Fast forward to May 2020 and M.C.I.L. began a project to review the scheme, hoping to come to a conclusion that ticks all the boxes.
“The project aims to review the legislation relating to citizenship by investments aimed at attracting foreign investments in to Samoa and contributed to generating employment as well as sustainable and equitable human and economic development.”
These lofty goals are there for a reason – something to aspire to and aim towards. But they are rarely met in full because in what world is an investor ever going to invest $4 million in to Samoa on a sustainable venture that employs dozens of locals while providing equitable human and economic development?
We’re basically hoping for a rich, bored, green capitalist to choose Samoa out of the dozens of other options on the table.
And for what? Some petty political squabbles, terrible customer service, nationalistic pride and overzealous, misinformed internet trolls?
The problem with boxes is that they are generally difficult to see outside of.
Here’s a wild suggestion – find out how the Vanuatu government have managed to secure themselves a life raft while the rest of the region struggles to stay afloat. Find out what they have done, and do that.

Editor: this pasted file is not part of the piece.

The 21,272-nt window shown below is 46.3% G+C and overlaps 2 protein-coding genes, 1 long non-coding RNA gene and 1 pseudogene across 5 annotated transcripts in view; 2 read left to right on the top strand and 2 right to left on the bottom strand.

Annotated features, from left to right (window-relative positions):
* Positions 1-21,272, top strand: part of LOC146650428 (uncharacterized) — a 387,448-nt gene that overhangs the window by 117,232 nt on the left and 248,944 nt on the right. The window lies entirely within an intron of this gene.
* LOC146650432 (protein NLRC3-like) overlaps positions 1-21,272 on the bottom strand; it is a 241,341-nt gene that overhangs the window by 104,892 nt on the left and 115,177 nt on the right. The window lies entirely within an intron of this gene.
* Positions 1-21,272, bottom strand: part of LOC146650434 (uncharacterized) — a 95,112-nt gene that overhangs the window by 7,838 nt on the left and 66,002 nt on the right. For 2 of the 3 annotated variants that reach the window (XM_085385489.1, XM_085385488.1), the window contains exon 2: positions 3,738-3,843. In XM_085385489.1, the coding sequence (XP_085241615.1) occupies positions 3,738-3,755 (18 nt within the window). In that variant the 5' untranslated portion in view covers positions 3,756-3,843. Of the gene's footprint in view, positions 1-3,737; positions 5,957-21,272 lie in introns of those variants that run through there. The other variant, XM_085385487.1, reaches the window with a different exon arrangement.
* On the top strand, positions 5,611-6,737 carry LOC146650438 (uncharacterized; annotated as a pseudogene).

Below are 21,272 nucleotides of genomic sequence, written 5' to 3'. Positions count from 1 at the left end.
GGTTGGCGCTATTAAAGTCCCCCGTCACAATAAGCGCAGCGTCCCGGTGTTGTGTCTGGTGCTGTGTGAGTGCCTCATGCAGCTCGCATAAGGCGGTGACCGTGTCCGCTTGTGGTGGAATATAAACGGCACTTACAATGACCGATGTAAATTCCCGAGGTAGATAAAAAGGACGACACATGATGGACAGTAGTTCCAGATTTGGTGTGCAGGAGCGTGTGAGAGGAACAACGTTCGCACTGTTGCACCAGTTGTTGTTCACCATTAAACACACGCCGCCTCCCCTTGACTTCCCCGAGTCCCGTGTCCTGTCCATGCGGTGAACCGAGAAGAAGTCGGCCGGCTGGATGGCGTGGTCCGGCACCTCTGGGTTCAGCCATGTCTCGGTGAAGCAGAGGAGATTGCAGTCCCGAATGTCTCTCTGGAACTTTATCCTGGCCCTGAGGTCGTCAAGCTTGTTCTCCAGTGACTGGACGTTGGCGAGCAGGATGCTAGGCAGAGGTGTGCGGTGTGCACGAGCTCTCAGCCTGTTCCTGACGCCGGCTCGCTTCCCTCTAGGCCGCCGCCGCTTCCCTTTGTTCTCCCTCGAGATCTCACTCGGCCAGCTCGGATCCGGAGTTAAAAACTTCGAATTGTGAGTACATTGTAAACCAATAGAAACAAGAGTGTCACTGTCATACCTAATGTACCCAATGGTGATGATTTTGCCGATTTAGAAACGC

If it means amending the Citizenship Investment Act’s regulations, then so be it.
If it means we need to sell some passports, under more favourable investment conditions than we already have, then so be it.
The fear mongering behind passports being sold through investment seem to be confined to our small island developing nations. Why is that?
If our bigger, wealthier palagi neighbours are doing it in some form or other, then why can’t we? Are we unable to see past our own small island mindsets, and embrace something different?
Remember, Samoa is in a recession. Our borders have been closed for thousands of hours, one of our economic mainstays – tourism – is sinking further in to oblivion and we have just lost our beloved glass Coke bottles. Anything is possible.